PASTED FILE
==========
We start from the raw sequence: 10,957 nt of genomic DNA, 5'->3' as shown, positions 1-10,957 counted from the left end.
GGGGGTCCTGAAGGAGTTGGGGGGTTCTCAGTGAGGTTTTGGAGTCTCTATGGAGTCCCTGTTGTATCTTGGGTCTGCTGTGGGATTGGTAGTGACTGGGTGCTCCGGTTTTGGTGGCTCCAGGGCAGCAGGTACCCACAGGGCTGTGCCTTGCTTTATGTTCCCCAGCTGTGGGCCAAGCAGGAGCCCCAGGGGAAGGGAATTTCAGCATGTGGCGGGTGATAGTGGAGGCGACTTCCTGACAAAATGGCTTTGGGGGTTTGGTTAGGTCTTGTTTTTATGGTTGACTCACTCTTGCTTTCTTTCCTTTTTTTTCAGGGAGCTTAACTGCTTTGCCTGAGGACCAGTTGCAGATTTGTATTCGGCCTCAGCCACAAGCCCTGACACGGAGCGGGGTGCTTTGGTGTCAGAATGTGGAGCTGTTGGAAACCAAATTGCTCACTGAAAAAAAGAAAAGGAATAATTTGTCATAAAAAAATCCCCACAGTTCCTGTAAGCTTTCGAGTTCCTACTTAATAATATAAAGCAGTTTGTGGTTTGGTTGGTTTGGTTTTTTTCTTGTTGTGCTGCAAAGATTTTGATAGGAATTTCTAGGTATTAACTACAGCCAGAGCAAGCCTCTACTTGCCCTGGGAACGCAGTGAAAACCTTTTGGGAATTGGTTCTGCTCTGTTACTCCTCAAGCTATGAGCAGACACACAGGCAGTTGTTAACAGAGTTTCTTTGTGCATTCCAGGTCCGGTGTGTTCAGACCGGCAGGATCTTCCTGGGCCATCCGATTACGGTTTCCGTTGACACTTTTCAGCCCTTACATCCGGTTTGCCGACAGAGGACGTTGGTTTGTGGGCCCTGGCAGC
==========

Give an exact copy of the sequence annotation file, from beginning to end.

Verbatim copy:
We start from the raw sequence: 10,957 nt of genomic DNA, 5'->3' as shown, positions 1-10,957 counted from the left end.
GGGGGTCCTGAAGGAGTTGGGGGGTTCTCAGTGAGGTTTTGGAGTCTCTATGGAGTCCCTGTTGTATCTTGGGTCTGCTGTGGGATTGGTAGTGACTGGGTGCTCCGGTTTTGGTGGCTCCAGGGCAGCAGGTACCCACAGGGCTGTGCCTTGCTTTATGTTCCCCAGCTGTGGGCCAAGCAGGAGCCCCAGGGGAAGGGAATTTCAGCATGTGGCGGGTGATAGTGGAGGCGACTTCCTGACAAAATGGCTTTGGGGGTTTGGTTAGGTCTTGTTTTTATGGTTGACTCACTCTTGCTTTCTTTCCTTTTTTTTCAGGGAGCTTAACTGCTTTGCCTGAGGACCAGTTGCAGATTTGTATTCGGCCTCAGCCACAAGCCCTGACACGGAGCGGGGTGCTTTGGTGTCAGAATGTGGAGCTGTTGGAAACCAAATTGCTCACTGAAAAAAAGAAAAGGAATAATTTGTCATAAAAAAATCCCCACAGTTCCTGTAAGCTTTCGAGTTCCTACTTAATAATATAAAGCAGTTTGTGGTTTGGTTGGTTTGGTTTTTTTCTTGTTGTGCTGCAAAGATTTTGATAGGAATTTCTAGGTATTAACTACAGCCAGAGCAAGCCTCTACTTGCCCTGGGAACGCAGTGAAAACCTTTTGGGAATTGGTTCTGCTCTGTTACTCCTCAAGCTATGAGCAGACACACAGGCAGTTGTTAACAGAGTTTCTTTGTGCATTCCAGGTCCGGTGTGTTCAGACCGGCAGGATCTTCCTGGGCCATCCGATTACGGTTTCCGTTGACACTTTTCAGCCCTTACATCCGGTTTGCCGACAGAGGACGTTGGTTTGTGGGCCCTGGCAGC